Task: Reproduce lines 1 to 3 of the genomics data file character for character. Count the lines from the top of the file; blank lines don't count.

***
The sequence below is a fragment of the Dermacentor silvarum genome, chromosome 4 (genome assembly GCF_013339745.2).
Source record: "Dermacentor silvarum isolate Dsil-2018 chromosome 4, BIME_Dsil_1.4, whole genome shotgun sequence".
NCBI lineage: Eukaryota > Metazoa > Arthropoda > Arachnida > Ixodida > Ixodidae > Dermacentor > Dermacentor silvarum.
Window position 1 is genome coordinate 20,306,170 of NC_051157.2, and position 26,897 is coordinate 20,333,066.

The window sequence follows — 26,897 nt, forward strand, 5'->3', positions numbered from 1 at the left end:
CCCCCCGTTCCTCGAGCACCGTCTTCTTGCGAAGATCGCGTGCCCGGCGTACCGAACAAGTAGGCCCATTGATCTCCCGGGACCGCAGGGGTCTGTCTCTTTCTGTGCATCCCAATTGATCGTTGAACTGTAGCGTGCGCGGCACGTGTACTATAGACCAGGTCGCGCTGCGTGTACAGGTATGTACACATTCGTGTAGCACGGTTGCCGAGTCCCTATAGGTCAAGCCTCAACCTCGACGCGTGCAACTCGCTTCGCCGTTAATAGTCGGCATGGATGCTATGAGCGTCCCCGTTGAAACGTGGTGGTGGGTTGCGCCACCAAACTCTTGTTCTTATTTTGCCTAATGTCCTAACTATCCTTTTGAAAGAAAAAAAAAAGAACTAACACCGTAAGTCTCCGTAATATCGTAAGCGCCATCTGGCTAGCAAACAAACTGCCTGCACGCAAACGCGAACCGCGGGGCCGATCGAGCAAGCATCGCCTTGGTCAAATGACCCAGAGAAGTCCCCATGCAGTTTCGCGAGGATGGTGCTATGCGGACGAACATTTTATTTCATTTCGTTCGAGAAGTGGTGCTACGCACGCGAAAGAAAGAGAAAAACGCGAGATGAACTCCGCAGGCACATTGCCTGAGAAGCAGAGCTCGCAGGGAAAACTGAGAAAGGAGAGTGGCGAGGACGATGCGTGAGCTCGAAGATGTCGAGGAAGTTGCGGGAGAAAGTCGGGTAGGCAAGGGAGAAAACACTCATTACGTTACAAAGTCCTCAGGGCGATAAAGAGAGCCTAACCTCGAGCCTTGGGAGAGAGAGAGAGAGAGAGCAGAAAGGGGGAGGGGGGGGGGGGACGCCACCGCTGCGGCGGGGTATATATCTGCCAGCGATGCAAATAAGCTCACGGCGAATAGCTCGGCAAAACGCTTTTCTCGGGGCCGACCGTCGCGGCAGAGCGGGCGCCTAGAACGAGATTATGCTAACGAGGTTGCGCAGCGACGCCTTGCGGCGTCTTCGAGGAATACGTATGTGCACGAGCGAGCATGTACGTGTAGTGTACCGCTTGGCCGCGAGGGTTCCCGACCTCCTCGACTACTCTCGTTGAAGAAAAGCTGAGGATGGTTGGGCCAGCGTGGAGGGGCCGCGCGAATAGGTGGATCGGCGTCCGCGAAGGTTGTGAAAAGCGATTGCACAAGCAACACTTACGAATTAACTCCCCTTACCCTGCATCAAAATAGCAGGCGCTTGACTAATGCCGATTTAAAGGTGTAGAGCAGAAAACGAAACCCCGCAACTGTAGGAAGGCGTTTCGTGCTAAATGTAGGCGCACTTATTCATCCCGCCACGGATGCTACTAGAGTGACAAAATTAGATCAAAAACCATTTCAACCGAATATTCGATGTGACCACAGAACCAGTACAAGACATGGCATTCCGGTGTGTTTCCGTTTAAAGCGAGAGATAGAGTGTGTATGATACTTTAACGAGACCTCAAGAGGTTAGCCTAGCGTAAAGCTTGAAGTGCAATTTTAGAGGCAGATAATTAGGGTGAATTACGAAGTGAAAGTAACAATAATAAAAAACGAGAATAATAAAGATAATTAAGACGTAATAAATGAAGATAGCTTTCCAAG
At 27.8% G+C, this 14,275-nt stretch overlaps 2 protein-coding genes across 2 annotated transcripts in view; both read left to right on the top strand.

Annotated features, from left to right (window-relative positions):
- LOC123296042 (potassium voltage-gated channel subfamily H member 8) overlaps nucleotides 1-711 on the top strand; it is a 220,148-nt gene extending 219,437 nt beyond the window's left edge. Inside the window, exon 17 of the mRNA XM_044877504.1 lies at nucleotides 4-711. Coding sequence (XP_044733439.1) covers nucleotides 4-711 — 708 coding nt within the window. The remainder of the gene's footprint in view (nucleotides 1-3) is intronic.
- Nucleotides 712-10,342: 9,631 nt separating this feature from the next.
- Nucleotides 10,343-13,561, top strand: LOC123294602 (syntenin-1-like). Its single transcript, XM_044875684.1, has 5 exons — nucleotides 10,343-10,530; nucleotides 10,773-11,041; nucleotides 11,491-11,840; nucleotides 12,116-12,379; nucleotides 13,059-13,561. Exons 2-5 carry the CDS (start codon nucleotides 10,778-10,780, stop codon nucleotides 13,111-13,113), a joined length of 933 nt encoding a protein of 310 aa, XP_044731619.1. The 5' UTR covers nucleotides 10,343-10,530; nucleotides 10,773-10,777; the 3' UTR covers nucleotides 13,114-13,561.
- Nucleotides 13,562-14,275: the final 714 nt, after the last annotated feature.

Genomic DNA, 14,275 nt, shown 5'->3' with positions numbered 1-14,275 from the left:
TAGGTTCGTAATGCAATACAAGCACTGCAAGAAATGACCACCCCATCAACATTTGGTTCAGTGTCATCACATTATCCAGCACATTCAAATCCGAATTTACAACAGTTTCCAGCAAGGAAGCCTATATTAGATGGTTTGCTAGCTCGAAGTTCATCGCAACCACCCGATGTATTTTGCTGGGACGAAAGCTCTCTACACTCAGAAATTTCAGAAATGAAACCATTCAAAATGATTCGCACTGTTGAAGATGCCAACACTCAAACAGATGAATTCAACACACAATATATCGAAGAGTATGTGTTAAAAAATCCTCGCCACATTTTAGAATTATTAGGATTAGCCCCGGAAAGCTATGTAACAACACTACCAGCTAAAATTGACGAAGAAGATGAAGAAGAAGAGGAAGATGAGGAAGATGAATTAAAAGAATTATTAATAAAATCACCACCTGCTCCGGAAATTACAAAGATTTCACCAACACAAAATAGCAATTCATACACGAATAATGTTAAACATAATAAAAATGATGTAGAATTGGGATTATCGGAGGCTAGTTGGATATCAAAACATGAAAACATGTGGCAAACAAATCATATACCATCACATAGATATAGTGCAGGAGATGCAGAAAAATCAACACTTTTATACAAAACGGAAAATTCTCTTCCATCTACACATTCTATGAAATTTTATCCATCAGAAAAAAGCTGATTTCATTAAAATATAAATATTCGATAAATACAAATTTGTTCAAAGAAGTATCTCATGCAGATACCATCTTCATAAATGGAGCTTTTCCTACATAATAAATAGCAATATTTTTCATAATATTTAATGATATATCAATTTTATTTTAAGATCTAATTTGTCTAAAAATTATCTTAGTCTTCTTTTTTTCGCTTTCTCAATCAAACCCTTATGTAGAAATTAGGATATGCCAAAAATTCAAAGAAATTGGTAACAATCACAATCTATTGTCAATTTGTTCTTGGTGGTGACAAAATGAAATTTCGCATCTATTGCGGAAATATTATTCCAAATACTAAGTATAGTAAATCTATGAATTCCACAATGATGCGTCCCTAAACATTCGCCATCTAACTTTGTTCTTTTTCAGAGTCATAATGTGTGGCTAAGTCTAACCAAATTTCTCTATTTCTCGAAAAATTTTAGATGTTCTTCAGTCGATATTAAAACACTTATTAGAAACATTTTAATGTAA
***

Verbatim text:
The sequence below is a fragment of the Dermacentor silvarum genome, chromosome 4 (genome assembly GCF_013339745.2).
Source record: "Dermacentor silvarum isolate Dsil-2018 chromosome 4, BIME_Dsil_1.4, whole genome shotgun sequence".
NCBI lineage: Eukaryota > Metazoa > Arthropoda > Arachnida > Ixodida > Ixodidae > Dermacentor > Dermacentor silvarum.